The Affair of the Mutilated Mink – James Anderson

Earl and Countess of Burford at Alderly will not necessarily invite you to a house party unless your face fits, but when guests are foisted upon them because of the Earl’s sudden fascination with the talkies a small select party is formed and the weekend starts.

Lady Geraldine, the Earl’s daughter cannot make up her mind who it she thinks she would like to spend the rest of her life with – is it Paul Carter, new money or Hugh Quartus, penniless artist. To solve it bring them both together and they she can assess them comparatively.

Rex Random, film star of the swashbuckling variety is the Earl’s favourite and when film producer, Cyrus Haggermeir wants to use Alderly as a backdrop to a film, The King’s Men he enlists Ransom’s help to sweet talk the Countess. But the film ‘party’ grown when the playwright of the film turns up and demands he be involved from turning it into a talkie from a silent script, so Arlington Gilbert a most unctuous man turns up with his secretary.

Closely followed is Italian film star known for those small artistic high brow films Laura Lorenzo who receives a telegram to turn up at Alderly and wants to make her name in a big Hollywood film.

So the guests are assembled and what will make the party go with a bang? When someone is shot of course!

And so begins the piecing together of another wonderful murder mystery which seemingly takes its inspiration from all great Christie stories as well as a dash of the bumbling aristocrat and the faithful butler from Wodehouse. The flat foot that arrives has been before (The Affair of the Bloodstained Egg Cosy) and has rather an aversion to dealing with such murders or anything other than simple burglaries and car thefts. However Inspector Wilkins skill remains in his modesty and when one of the best detectives of the Yard is called in, Wilkins can go back to his simple life of detecting. But sometimes it is the simple things that give the answer.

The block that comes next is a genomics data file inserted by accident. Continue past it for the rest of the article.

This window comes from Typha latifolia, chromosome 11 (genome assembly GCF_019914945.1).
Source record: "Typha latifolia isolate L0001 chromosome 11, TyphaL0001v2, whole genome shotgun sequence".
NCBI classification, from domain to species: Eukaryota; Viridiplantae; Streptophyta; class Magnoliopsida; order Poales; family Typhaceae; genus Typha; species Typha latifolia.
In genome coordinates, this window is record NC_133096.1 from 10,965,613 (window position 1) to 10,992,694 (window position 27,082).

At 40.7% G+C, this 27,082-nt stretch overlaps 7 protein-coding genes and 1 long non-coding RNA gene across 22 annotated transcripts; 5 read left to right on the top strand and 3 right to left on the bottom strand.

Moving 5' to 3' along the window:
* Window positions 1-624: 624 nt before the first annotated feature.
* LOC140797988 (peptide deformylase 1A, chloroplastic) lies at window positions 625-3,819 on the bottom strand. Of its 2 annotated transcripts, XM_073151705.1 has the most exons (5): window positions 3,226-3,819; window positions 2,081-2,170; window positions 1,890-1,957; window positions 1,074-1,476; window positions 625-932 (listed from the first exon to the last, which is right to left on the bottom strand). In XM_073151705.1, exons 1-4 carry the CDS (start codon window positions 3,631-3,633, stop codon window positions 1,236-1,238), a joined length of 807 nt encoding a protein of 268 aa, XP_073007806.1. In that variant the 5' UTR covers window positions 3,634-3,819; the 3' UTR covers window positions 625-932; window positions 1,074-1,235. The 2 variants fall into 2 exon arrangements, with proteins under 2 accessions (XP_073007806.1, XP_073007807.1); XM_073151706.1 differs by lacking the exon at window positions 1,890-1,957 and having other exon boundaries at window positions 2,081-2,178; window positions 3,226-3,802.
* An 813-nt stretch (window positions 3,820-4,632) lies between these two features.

For all fans of murder mysteries especially those set in the so called ‘Golden Age’ then this is the book for you. The second in a series of three by James Anderson kindly pokes fun but grips the reader from early on to who committed the crime. With the denouement coming uniquely at least 100 pages before the end of the book everything is slowly pieced together, unravelled and then correctly concluded. I did not guess the perpetrator, but I spent most of my time flicking from one character to the next convinced it was them before the identity was rightly revealed. It is a slow burning read that builds up, but that is what makes it conversely unique and well worth spending some time with the residents of Alderly.

I just love the cover of this book and is one which I will be keeping on my shelf rather than passing it on to someone else or to the charity shop. There is something about murder mysteries set in the Twenties and Thirties that appeals, and with this book and previous having the added bonus of being set in a ‘big house’ of which I am always rather fond of it has the right ingredients for me. It is just a shame that there is only one more to read, but I know that I could easily read them again as they are such fun. Probably because they poke fun at the time and the writings itself as well as the readers like me who enjoy them so much. 

I wonder whether now Alan Bradley and his Flavia de Luce stories (granted they are set in the Fifties) are going to carry on a tradition of the parody of the murder mystery?